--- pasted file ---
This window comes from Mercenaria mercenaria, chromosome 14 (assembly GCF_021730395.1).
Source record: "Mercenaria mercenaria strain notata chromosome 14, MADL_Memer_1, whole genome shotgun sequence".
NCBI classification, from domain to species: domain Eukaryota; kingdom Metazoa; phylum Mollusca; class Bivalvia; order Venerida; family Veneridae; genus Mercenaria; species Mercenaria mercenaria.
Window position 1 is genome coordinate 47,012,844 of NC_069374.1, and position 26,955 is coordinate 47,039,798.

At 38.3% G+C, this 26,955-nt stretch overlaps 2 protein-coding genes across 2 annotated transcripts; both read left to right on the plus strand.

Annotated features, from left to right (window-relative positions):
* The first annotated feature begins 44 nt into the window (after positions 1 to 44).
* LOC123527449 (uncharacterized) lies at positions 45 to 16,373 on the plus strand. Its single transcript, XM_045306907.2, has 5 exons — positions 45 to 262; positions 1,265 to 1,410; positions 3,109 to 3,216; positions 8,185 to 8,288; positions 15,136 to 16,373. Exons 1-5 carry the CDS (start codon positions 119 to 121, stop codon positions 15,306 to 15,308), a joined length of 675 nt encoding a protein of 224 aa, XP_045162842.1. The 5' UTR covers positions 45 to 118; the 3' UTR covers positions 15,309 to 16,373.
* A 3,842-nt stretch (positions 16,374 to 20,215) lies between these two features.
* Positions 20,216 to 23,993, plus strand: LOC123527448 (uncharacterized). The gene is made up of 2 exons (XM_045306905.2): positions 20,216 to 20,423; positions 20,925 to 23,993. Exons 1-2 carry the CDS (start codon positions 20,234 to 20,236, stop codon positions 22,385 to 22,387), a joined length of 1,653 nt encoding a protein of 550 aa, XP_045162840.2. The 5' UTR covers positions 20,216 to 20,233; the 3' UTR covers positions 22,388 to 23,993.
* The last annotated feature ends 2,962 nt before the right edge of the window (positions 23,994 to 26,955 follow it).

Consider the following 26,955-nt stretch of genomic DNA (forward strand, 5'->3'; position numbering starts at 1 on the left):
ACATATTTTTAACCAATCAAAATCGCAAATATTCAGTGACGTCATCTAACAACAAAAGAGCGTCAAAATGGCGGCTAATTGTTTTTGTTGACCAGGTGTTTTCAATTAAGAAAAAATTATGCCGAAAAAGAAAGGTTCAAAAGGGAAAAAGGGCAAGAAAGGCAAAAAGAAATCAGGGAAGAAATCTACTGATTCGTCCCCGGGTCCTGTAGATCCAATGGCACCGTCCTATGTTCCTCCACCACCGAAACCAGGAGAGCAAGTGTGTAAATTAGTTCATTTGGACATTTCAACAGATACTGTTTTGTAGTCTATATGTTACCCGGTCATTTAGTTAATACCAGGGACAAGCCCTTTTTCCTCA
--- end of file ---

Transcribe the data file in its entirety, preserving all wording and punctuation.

This window comes from Mercenaria mercenaria, chromosome 14 (assembly GCF_021730395.1).
Source record: "Mercenaria mercenaria strain notata chromosome 14, MADL_Memer_1, whole genome shotgun sequence".
NCBI classification, from domain to species: domain Eukaryota; kingdom Metazoa; phylum Mollusca; class Bivalvia; order Venerida; family Veneridae; genus Mercenaria; species Mercenaria mercenaria.
Window position 1 is genome coordinate 47,012,844 of NC_069374.1, and position 26,955 is coordinate 47,039,798.

At 38.3% G+C, this 26,955-nt stretch overlaps 2 protein-coding genes across 2 annotated transcripts; both read left to right on the plus strand.

Annotated features, from left to right (window-relative positions):
* The first annotated feature begins 44 nt into the window (after positions 1 to 44).
* LOC123527449 (uncharacterized) lies at positions 45 to 16,373 on the plus strand. Its single transcript, XM_045306907.2, has 5 exons — positions 45 to 262; positions 1,265 to 1,410; positions 3,109 to 3,216; positions 8,185 to 8,288; positions 15,136 to 16,373. Exons 1-5 carry the CDS (start codon positions 119 to 121, stop codon positions 15,306 to 15,308), a joined length of 675 nt encoding a protein of 224 aa, XP_045162842.1. The 5' UTR covers positions 45 to 118; the 3' UTR covers positions 15,309 to 16,373.
* A 3,842-nt stretch (positions 16,374 to 20,215) lies between these two features.
* Positions 20,216 to 23,993, plus strand: LOC123527448 (uncharacterized). The gene is made up of 2 exons (XM_045306905.2): positions 20,216 to 20,423; positions 20,925 to 23,993. Exons 1-2 carry the CDS (start codon positions 20,234 to 20,236, stop codon positions 22,385 to 22,387), a joined length of 1,653 nt encoding a protein of 550 aa, XP_045162840.2. The 5' UTR covers positions 20,216 to 20,233; the 3' UTR covers positions 22,388 to 23,993.
* The last annotated feature ends 2,962 nt before the right edge of the window (positions 23,994 to 26,955 follow it).

Consider the following 26,955-nt stretch of genomic DNA (forward strand, 5'->3'; position numbering starts at 1 on the left):
ACATATTTTTAACCAATCAAAATCGCAAATATTCAGTGACGTCATCTAACAACAAAAGAGCGTCAAAATGGCGGCTAATTGTTTTTGTTGACCAGGTGTTTTCAATTAAGAAAAAATTATGCCGAAAAAGAAAGGTTCAAAAGGGAAAAAGGGCAAGAAAGGCAAAAAGAAATCAGGGAAGAAATCTACTGATTCGTCCCCGGGTCCTGTAGATCCAATGGCACCGTCCTATGTTCCTCCACCACCGAAACCAGGAGAGCAAGTGTGTAAATTAGTTCATTTGGACATTTCAACAGATACTGTTTTGTAGTCTATATGTTACCCGGTCATTTAGTTAATACCAGGGACAAGCCCTTTTTCCTCA